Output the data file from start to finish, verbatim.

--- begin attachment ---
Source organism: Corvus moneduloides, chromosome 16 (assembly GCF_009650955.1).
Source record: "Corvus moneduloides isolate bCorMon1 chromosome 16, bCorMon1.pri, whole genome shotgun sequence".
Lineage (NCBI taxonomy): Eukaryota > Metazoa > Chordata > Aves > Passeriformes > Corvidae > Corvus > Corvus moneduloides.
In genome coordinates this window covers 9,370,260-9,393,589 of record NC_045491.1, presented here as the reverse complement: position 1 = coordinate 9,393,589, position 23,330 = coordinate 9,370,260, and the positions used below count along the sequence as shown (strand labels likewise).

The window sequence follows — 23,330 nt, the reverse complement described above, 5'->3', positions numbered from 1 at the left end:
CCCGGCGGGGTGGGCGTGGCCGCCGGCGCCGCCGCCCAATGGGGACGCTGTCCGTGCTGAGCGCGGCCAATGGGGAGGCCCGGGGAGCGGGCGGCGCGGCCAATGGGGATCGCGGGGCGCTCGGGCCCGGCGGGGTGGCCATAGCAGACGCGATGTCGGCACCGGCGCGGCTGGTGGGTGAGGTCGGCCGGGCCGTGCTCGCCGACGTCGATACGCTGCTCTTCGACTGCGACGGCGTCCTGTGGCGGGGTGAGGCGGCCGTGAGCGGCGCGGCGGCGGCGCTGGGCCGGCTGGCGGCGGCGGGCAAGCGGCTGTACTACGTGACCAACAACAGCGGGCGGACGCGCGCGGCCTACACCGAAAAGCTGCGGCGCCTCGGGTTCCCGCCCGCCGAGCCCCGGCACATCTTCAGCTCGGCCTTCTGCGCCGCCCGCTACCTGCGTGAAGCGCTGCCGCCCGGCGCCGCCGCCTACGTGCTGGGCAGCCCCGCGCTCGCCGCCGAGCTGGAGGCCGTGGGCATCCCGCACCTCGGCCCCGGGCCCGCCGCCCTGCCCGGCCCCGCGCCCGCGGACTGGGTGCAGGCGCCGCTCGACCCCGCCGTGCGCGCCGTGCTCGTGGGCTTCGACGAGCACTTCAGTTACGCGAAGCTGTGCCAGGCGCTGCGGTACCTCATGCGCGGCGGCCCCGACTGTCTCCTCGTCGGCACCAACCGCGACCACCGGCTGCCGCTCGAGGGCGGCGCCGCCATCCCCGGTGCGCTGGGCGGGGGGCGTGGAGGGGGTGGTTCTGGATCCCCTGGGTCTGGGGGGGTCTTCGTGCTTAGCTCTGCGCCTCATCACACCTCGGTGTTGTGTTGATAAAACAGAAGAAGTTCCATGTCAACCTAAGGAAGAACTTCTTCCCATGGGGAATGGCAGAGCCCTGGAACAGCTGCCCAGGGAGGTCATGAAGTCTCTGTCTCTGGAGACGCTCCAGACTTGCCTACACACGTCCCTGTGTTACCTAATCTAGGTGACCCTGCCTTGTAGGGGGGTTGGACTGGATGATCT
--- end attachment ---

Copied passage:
Source organism: Corvus moneduloides, chromosome 16 (assembly GCF_009650955.1).
Source record: "Corvus moneduloides isolate bCorMon1 chromosome 16, bCorMon1.pri, whole genome shotgun sequence".
Lineage (NCBI taxonomy): Eukaryota > Metazoa > Chordata > Aves > Passeriformes > Corvidae > Corvus > Corvus moneduloides.
In genome coordinates this window covers 9,370,260-9,393,589 of record NC_045491.1, presented here as the reverse complement: position 1 = coordinate 9,393,589, position 23,330 = coordinate 9,370,260, and the positions used below count along the sequence as shown (strand labels likewise).

The window sequence follows — 23,330 nt, the reverse complement described above, 5'->3', positions numbered from 1 at the left end:
CCCGGCGGGGTGGGCGTGGCCGCCGGCGCCGCCGCCCAATGGGGACGCTGTCCGTGCTGAGCGCGGCCAATGGGGAGGCCCGGGGAGCGGGCGGCGCGGCCAATGGGGATCGCGGGGCGCTCGGGCCCGGCGGGGTGGCCATAGCAGACGCGATGTCGGCACCGGCGCGGCTGGTGGGTGAGGTCGGCCGGGCCGTGCTCGCCGACGTCGATACGCTGCTCTTCGACTGCGACGGCGTCCTGTGGCGGGGTGAGGCGGCCGTGAGCGGCGCGGCGGCGGCGCTGGGCCGGCTGGCGGCGGCGGGCAAGCGGCTGTACTACGTGACCAACAACAGCGGGCGGACGCGCGCGGCCTACACCGAAAAGCTGCGGCGCCTCGGGTTCCCGCCCGCCGAGCCCCGGCACATCTTCAGCTCGGCCTTCTGCGCCGCCCGCTACCTGCGTGAAGCGCTGCCGCCCGGCGCCGCCGCCTACGTGCTGGGCAGCCCCGCGCTCGCCGCCGAGCTGGAGGCCGTGGGCATCCCGCACCTCGGCCCCGGGCCCGCCGCCCTGCCCGGCCCCGCGCCCGCGGACTGGGTGCAGGCGCCGCTCGACCCCGCCGTGCGCGCCGTGCTCGTGGGCTTCGACGAGCACTTCAGTTACGCGAAGCTGTGCCAGGCGCTGCGGTACCTCATGCGCGGCGGCCCCGACTGTCTCCTCGTCGGCACCAACCGCGACCACCGGCTGCCGCTCGAGGGCGGCGCCGCCATCCCCGGTGCGCTGGGCGGGGGGCGTGGAGGGGGTGGTTCTGGATCCCCTGGGTCTGGGGGGGTCTTCGTGCTTAGCTCTGCGCCTCATCACACCTCGGTGTTGTGTTGATAAAACAGAAGAAGTTCCATGTCAACCTAAGGAAGAACTTCTTCCCATGGGGAATGGCAGAGCCCTGGAACAGCTGCCCAGGGAGGTCATGAAGTCTCTGTCTCTGGAGACGCTCCAGACTTGCCTACACACGTCCCTGTGTTACCTAATCTAGGTGACCCTGCCTTGTAGGGGGGTTGGACTGGATGATCT